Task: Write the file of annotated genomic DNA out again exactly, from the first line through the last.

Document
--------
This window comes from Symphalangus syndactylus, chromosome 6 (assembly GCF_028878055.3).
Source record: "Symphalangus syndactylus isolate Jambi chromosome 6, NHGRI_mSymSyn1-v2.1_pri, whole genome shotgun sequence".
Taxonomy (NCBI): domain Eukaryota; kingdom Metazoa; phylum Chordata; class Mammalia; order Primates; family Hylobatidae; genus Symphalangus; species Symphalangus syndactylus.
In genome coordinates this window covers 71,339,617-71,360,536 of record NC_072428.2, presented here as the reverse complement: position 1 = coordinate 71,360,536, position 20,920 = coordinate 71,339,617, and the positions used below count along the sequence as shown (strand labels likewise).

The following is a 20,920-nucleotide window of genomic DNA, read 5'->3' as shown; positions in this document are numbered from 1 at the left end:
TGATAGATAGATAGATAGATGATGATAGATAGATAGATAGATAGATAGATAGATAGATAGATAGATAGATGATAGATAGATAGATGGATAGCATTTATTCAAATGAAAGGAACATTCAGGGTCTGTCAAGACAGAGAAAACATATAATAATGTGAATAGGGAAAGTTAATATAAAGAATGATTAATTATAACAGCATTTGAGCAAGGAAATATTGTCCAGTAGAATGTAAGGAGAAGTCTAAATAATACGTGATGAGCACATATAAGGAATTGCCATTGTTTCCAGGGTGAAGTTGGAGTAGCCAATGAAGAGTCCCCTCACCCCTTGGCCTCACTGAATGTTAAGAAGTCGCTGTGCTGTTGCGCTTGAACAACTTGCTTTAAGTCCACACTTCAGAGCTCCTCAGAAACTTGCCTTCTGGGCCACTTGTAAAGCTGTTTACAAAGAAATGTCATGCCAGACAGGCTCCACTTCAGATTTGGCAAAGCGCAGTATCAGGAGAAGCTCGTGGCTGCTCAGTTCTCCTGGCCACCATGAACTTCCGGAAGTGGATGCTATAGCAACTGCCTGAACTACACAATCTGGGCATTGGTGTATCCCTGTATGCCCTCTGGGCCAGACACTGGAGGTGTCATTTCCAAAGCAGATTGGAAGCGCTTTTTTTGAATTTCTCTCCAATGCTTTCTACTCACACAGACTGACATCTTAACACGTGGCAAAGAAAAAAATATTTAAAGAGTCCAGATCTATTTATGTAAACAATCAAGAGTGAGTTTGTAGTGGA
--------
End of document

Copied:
This window comes from Symphalangus syndactylus, chromosome 6 (assembly GCF_028878055.3).
Source record: "Symphalangus syndactylus isolate Jambi chromosome 6, NHGRI_mSymSyn1-v2.1_pri, whole genome shotgun sequence".
Taxonomy (NCBI): domain Eukaryota; kingdom Metazoa; phylum Chordata; class Mammalia; order Primates; family Hylobatidae; genus Symphalangus; species Symphalangus syndactylus.
In genome coordinates this window covers 71,339,617-71,360,536 of record NC_072428.2, presented here as the reverse complement: position 1 = coordinate 71,360,536, position 20,920 = coordinate 71,339,617, and the positions used below count along the sequence as shown (strand labels likewise).

The following is a 20,920-nucleotide window of genomic DNA, read 5'->3' as shown; positions in this document are numbered from 1 at the left end:
TGATAGATAGATAGATAGATGATGATAGATAGATAGATAGATAGATAGATAGATAGATAGATAGATAGATGATAGATAGATAGATGGATAGCATTTATTCAAATGAAAGGAACATTCAGGGTCTGTCAAGACAGAGAAAACATATAATAATGTGAATAGGGAAAGTTAATATAAAGAATGATTAATTATAACAGCATTTGAGCAAGGAAATATTGTCCAGTAGAATGTAAGGAGAAGTCTAAATAATACGTGATGAGCACATATAAGGAATTGCCATTGTTTCCAGGGTGAAGTTGGAGTAGCCAATGAAGAGTCCCCTCACCCCTTGGCCTCACTGAATGTTAAGAAGTCGCTGTGCTGTTGCGCTTGAACAACTTGCTTTAAGTCCACACTTCAGAGCTCCTCAGAAACTTGCCTTCTGGGCCACTTGTAAAGCTGTTTACAAAGAAATGTCATGCCAGACAGGCTCCACTTCAGATTTGGCAAAGCGCAGTATCAGGAGAAGCTCGTGGCTGCTCAGTTCTCCTGGCCACCATGAACTTCCGGAAGTGGATGCTATAGCAACTGCCTGAACTACACAATCTGGGCATTGGTGTATCCCTGTATGCCCTCTGGGCCAGACACTGGAGGTGTCATTTCCAAAGCAGATTGGAAGCGCTTTTTTTGAATTTCTCTCCAATGCTTTCTACTCACACAGACTGACATCTTAACACGTGGCAAAGAAAAAAATATTTAAAGAGTCCAGATCTATTTATGTAAACAATCAAGAGTGAGTTTGTAGTGGA